It was hotter’n hell and there was absolutely no traffic on that state highway. I started out walking... and walking...and walking. A farmer on a tractor slowed down long enough for me to catch a ride to his next field and best of all gave me some water to drink. More lonesome walking. It was irrigated farm land, so there were ditches full of the nastiest looking muddy water that they siphoned out of the ditch into the fields. I just could not bring myself to drink it. Somewhere along the way I saw a far off farm house and went there to beg a drink The lady gave me water and a glass jug so I could carry more and I happily tottered along to wait for someone to go by in my direction. I was just pooped. Spent a chilly night in a hay pile and back to trudging the next morning. Somewhere along there I dropped my water jug and nearly cried. I kept going and finally stopped to sit down next to a reflector post to rest.
That was my first introduction to fire ants. I was only there briefly when something bit me on the leg and I jumped up to find ants crawling ALL OVER me and the damn things had a horrid sting. I flailed and flailed, finally remembering a little ditch I’d crossed over a ways back and beat feet towards it. I just bailed right over the side into the water which turned out to only be a foot or so deep, but with thick, sticky mud on the bottom that threatened to swallow me whole. I didn’t care at that point, mad to get rid of the ants. I hunkered down as low as I could get in that mud and water until finally the stinging stopped. When I eventually came crawling out of there, I knew for a fact that even if someone were to come by, there was no way in hell they would let my filthy ass even in the back of their pickup. I was just defeated and knew I’d never get back to where the convoy was camped. I’d be stranded in nowhere Colorado forever.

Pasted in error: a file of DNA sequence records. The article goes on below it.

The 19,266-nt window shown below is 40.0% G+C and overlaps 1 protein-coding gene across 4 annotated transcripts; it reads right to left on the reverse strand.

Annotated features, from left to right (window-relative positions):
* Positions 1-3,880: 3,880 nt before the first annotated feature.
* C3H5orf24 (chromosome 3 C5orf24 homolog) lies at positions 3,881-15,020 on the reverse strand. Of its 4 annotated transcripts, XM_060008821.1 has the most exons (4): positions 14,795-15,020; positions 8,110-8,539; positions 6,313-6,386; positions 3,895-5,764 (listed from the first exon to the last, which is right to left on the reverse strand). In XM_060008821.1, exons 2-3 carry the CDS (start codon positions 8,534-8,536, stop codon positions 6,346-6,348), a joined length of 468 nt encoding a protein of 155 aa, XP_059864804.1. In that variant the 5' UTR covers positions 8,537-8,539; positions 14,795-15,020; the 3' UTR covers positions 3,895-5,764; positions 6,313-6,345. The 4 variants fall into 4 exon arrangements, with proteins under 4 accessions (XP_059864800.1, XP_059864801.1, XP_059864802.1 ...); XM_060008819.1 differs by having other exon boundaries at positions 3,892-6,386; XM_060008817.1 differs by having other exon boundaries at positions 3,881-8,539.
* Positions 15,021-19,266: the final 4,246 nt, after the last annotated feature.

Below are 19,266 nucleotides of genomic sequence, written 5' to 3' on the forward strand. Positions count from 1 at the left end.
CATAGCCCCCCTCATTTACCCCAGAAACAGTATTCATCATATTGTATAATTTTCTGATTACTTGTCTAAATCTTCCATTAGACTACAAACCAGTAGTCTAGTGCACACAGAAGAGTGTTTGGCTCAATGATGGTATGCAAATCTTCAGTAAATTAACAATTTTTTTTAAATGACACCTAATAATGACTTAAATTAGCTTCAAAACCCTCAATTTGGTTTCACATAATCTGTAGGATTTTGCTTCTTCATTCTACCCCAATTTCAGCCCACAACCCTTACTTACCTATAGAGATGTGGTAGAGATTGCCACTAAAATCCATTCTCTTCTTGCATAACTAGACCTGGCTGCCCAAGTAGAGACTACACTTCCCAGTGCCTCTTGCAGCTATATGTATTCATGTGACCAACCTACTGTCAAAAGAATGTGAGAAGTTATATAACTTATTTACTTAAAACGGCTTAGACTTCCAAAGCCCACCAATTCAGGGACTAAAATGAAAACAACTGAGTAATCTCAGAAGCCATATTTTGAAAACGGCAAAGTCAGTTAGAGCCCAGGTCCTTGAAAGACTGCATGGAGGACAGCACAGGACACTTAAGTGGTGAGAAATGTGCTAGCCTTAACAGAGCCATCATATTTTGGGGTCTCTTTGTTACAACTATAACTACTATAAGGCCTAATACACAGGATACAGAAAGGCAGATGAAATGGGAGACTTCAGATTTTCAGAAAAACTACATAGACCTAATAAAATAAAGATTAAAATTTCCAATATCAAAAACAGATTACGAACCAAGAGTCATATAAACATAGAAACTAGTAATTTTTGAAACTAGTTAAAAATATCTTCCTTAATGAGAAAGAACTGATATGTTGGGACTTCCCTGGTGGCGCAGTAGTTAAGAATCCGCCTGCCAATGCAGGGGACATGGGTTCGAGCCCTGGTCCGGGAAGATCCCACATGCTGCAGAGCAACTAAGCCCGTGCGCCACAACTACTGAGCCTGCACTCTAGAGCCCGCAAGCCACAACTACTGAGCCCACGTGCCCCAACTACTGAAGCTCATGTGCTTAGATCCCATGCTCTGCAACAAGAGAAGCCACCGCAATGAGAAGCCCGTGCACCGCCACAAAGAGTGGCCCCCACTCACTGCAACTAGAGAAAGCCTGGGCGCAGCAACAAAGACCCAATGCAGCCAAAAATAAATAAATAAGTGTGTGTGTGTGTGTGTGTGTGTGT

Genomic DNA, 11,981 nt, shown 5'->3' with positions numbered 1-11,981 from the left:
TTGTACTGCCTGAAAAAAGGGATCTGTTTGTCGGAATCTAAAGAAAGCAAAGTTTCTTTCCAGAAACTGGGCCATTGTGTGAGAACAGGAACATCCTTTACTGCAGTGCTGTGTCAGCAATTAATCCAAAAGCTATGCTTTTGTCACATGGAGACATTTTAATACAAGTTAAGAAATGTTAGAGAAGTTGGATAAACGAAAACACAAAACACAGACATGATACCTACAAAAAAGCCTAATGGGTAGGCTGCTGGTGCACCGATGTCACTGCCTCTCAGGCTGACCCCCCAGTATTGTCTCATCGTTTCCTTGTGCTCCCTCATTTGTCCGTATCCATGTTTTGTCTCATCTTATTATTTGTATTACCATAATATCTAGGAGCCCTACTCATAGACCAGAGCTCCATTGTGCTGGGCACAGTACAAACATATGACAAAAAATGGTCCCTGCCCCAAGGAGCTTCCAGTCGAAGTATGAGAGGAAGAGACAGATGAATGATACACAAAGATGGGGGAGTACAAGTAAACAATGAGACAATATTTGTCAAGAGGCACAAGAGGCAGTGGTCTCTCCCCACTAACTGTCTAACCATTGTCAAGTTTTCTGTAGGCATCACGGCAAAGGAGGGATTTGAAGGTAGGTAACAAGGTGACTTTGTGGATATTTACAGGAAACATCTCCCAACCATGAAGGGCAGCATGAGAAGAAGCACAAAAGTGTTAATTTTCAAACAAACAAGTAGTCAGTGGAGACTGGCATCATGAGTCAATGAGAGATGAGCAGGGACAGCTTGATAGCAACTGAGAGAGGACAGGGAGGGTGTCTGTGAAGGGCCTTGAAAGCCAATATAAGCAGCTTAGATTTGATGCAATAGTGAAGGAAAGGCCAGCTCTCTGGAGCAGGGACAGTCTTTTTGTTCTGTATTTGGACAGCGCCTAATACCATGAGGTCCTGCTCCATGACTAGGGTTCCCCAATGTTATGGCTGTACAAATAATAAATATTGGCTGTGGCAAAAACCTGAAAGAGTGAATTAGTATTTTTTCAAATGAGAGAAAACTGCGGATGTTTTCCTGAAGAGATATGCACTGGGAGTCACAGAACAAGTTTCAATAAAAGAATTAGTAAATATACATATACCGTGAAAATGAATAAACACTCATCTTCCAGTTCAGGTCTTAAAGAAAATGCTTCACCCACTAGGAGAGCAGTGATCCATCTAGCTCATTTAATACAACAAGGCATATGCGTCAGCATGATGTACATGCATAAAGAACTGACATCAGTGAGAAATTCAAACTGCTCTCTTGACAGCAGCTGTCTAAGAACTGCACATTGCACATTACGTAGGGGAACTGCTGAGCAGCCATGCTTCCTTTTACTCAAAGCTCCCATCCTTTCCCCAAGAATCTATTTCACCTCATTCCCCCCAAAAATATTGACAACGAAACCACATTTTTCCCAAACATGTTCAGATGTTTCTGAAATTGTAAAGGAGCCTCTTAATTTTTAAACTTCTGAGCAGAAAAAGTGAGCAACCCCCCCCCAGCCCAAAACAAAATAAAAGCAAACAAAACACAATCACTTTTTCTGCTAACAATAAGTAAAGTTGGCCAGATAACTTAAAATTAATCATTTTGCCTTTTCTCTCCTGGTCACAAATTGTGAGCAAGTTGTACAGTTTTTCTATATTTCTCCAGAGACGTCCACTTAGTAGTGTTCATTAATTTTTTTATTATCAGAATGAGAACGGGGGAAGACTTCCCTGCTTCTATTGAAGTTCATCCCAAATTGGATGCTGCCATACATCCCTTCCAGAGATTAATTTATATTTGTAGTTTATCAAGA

Finally it was getting dark again. Hungry, really thirsty, and to top it off I could see a storm coming in. I started looking for a place to hole up for the night. Half way across a field, headed to an old dilapidated barn, I heard a car way off in the distance. I made a dash for the highway and started flailing my arms, because it was dark enough I was afraid they wouldn’t see me. The car went by without even slowing down, but then it stopped! I couldn’t believe it! I ran like hell and nearly begged the guy to give me a ride. He was a young guy too, but he finally heard enough of my woe, he threw open the passenger door and told me to hop in, he knew right where the rest of my crew was and would give a ride all the way there. He even reached into a cooler in the back seat and started to bring out beer after beer. I was so happy! He did indeed take me all the way to where we were camped and deposited me just a little drunk and sunburned, but oh so happy to see those ugly mugs. I didn’t even mind the chewing out I got from Bill and his wife.
Everything must have been relatively uneventful after that. Or maybe I’d just lost some of my taste for adventure and stayed close by work. It all seemed worth it when I got my wages in one lump sum, minus the few draws they’d allowed. That’s what got me started in college.